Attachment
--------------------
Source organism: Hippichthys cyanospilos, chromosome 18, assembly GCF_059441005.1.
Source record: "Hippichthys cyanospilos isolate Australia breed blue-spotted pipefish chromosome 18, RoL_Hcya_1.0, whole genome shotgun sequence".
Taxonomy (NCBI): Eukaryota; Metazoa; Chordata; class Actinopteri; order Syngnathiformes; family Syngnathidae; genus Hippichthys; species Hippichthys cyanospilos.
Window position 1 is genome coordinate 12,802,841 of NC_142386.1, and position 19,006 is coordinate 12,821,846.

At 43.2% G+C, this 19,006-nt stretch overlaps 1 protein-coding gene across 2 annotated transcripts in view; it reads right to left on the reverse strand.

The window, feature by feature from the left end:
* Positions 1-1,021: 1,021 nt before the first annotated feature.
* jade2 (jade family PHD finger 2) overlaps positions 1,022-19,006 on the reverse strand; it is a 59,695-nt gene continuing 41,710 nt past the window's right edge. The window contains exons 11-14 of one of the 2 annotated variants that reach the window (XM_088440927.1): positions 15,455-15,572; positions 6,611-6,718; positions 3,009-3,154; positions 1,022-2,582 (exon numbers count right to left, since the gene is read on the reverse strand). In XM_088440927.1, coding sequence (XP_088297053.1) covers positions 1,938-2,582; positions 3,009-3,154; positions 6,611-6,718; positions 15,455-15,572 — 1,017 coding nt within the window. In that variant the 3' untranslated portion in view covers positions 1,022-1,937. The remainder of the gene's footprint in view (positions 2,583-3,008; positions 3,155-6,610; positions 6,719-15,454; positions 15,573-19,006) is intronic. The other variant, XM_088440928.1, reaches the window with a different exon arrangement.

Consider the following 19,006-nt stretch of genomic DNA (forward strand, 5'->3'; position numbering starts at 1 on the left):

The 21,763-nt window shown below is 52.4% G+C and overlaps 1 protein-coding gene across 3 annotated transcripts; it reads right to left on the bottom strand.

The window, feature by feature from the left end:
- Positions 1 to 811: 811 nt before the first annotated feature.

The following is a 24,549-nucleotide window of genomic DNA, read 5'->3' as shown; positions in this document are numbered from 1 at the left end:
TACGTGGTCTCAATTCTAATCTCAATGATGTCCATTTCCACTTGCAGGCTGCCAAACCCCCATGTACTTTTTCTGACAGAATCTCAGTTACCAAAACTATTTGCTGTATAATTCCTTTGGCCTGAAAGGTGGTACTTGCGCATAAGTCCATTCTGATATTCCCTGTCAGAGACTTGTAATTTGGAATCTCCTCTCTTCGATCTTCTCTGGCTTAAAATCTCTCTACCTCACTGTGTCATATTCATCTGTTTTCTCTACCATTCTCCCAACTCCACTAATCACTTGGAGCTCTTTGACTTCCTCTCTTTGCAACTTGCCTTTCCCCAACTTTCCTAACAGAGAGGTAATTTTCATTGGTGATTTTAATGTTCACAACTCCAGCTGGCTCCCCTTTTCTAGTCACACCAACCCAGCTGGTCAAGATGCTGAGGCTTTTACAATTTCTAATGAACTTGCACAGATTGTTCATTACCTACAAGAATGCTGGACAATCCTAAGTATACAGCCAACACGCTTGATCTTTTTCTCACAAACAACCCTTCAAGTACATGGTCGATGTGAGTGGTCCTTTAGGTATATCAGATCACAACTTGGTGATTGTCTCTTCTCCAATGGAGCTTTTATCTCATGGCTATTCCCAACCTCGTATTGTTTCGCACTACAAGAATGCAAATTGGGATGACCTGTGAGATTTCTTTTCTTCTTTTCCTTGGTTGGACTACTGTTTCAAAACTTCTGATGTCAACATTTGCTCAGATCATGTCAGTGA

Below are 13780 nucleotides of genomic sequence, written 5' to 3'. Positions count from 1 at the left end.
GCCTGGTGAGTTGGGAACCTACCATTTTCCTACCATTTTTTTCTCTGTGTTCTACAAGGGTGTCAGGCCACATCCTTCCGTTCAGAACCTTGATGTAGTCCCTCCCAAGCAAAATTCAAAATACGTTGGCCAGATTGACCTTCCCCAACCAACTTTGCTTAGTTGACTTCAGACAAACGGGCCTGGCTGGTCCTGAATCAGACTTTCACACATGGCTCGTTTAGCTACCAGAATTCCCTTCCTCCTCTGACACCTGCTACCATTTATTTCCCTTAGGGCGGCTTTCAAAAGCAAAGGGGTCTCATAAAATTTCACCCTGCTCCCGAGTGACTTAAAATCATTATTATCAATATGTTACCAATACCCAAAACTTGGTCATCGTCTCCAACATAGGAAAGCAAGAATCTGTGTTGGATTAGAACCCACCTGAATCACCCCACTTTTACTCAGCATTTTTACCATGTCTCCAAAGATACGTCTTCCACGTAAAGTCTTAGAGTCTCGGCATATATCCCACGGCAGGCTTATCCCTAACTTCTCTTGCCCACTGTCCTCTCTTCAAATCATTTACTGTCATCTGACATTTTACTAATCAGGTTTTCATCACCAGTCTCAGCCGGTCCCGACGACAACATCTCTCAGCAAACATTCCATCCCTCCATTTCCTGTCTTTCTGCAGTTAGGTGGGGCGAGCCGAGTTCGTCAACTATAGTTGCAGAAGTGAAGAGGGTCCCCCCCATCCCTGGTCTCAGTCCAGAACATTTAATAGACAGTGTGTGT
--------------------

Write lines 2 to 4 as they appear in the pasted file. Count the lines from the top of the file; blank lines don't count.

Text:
Source record: "Hippichthys cyanospilos isolate Australia breed blue-spotted pipefish chromosome 18, RoL_Hcya_1.0, whole genome shotgun sequence".
Taxonomy (NCBI): Eukaryota; Metazoa; Chordata; class Actinopteri; order Syngnathiformes; family Syngnathidae; genus Hippichthys; species Hippichthys cyanospilos.
Window position 1 is genome coordinate 12,802,841 of NC_142386.1, and position 19,006 is coordinate 12,821,846.